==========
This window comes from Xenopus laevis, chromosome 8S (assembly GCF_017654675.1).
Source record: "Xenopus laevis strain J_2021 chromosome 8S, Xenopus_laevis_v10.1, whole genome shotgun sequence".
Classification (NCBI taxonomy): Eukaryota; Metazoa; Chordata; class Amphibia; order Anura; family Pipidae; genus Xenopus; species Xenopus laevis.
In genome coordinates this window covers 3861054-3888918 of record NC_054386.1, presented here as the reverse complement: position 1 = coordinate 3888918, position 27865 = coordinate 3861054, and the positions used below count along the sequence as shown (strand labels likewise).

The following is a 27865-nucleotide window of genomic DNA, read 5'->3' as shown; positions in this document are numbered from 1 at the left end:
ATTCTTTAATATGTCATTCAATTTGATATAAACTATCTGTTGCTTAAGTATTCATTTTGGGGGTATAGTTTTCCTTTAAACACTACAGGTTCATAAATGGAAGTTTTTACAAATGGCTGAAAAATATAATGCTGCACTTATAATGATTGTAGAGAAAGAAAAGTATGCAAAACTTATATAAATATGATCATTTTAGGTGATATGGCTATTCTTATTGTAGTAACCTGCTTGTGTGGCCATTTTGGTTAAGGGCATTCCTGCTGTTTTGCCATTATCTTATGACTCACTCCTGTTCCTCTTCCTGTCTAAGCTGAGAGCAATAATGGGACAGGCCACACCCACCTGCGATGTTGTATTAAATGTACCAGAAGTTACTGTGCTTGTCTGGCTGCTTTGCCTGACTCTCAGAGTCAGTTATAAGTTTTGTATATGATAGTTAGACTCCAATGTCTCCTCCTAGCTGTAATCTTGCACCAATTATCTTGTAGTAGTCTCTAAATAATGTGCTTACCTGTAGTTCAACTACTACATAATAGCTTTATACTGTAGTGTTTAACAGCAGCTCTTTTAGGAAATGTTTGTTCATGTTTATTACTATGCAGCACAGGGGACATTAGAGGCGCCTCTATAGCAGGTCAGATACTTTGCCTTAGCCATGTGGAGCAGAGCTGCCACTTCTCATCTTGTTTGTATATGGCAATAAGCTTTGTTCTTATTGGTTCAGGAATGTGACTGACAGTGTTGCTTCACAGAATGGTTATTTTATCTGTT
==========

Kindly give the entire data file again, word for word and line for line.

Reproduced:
This window comes from Xenopus laevis, chromosome 8S (assembly GCF_017654675.1).
Source record: "Xenopus laevis strain J_2021 chromosome 8S, Xenopus_laevis_v10.1, whole genome shotgun sequence".
Classification (NCBI taxonomy): Eukaryota; Metazoa; Chordata; class Amphibia; order Anura; family Pipidae; genus Xenopus; species Xenopus laevis.
In genome coordinates this window covers 3861054-3888918 of record NC_054386.1, presented here as the reverse complement: position 1 = coordinate 3888918, position 27865 = coordinate 3861054, and the positions used below count along the sequence as shown (strand labels likewise).

The following is a 27865-nucleotide window of genomic DNA, read 5'->3' as shown; positions in this document are numbered from 1 at the left end:
ATTCTTTAATATGTCATTCAATTTGATATAAACTATCTGTTGCTTAAGTATTCATTTTGGGGGTATAGTTTTCCTTTAAACACTACAGGTTCATAAATGGAAGTTTTTACAAATGGCTGAAAAATATAATGCTGCACTTATAATGATTGTAGAGAAAGAAAAGTATGCAAAACTTATATAAATATGATCATTTTAGGTGATATGGCTATTCTTATTGTAGTAACCTGCTTGTGTGGCCATTTTGGTTAAGGGCATTCCTGCTGTTTTGCCATTATCTTATGACTCACTCCTGTTCCTCTTCCTGTCTAAGCTGAGAGCAATAATGGGACAGGCCACACCCACCTGCGATGTTGTATTAAATGTACCAGAAGTTACTGTGCTTGTCTGGCTGCTTTGCCTGACTCTCAGAGTCAGTTATAAGTTTTGTATATGATAGTTAGACTCCAATGTCTCCTCCTAGCTGTAATCTTGCACCAATTATCTTGTAGTAGTCTCTAAATAATGTGCTTACCTGTAGTTCAACTACTACATAATAGCTTTATACTGTAGTGTTTAACAGCAGCTCTTTTAGGAAATGTTTGTTCATGTTTATTACTATGCAGCACAGGGGACATTAGAGGCGCCTCTATAGCAGGTCAGATACTTTGCCTTAGCCATGTGGAGCAGAGCTGCCACTTCTCATCTTGTTTGTATATGGCAATAAGCTTTGTTCTTATTGGTTCAGGAATGTGACTGACAGTGTTGCTTCACAGAATGGTTATTTTATCTGTT